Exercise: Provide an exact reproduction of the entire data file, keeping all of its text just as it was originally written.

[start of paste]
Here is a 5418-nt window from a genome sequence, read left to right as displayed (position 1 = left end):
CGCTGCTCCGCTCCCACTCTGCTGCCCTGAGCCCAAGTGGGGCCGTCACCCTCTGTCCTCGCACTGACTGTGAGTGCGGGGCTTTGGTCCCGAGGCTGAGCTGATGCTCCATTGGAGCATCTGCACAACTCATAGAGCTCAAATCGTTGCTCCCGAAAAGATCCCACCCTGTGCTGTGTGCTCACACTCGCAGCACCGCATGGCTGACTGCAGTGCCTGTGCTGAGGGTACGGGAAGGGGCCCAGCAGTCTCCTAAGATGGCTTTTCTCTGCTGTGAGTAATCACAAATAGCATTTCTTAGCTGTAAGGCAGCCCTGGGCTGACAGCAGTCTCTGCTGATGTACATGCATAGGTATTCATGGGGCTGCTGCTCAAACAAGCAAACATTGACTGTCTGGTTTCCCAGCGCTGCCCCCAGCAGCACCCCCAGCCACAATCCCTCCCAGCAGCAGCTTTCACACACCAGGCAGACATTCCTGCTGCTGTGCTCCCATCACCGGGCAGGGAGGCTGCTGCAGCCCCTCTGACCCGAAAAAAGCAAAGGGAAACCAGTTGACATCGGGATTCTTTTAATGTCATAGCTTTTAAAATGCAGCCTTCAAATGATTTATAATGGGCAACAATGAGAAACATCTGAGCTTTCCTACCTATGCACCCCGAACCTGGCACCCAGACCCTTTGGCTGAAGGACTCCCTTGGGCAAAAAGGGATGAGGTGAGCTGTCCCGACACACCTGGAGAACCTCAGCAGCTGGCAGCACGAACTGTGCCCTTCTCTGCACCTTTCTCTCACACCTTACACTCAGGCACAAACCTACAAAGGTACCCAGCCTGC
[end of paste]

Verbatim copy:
Here is a 5418-nt window from a genome sequence, read left to right as displayed (position 1 = left end):
CGCTGCTCCGCTCCCACTCTGCTGCCCTGAGCCCAAGTGGGGCCGTCACCCTCTGTCCTCGCACTGACTGTGAGTGCGGGGCTTTGGTCCCGAGGCTGAGCTGATGCTCCATTGGAGCATCTGCACAACTCATAGAGCTCAAATCGTTGCTCCCGAAAAGATCCCACCCTGTGCTGTGTGCTCACACTCGCAGCACCGCATGGCTGACTGCAGTGCCTGTGCTGAGGGTACGGGAAGGGGCCCAGCAGTCTCCTAAGATGGCTTTTCTCTGCTGTGAGTAATCACAAATAGCATTTCTTAGCTGTAAGGCAGCCCTGGGCTGACAGCAGTCTCTGCTGATGTACATGCATAGGTATTCATGGGGCTGCTGCTCAAACAAGCAAACATTGACTGTCTGGTTTCCCAGCGCTGCCCCCAGCAGCACCCCCAGCCACAATCCCTCCCAGCAGCAGCTTTCACACACCAGGCAGACATTCCTGCTGCTGTGCTCCCATCACCGGGCAGGGAGGCTGCTGCAGCCCCTCTGACCCGAAAAAAGCAAAGGGAAACCAGTTGACATCGGGATTCTTTTAATGTCATAGCTTTTAAAATGCAGCCTTCAAATGATTTATAATGGGCAACAATGAGAAACATCTGAGCTTTCCTACCTATGCACCCCGAACCTGGCACCCAGACCCTTTGGCTGAAGGACTCCCTTGGGCAAAAAGGGATGAGGTGAGCTGTCCCGACACACCTGGAGAACCTCAGCAGCTGGCAGCACGAACTGTGCCCTTCTCTGCACCTTTCTCTCACACCTTACACTCAGGCACAAACCTACAAAGGTACCCAGCCTGC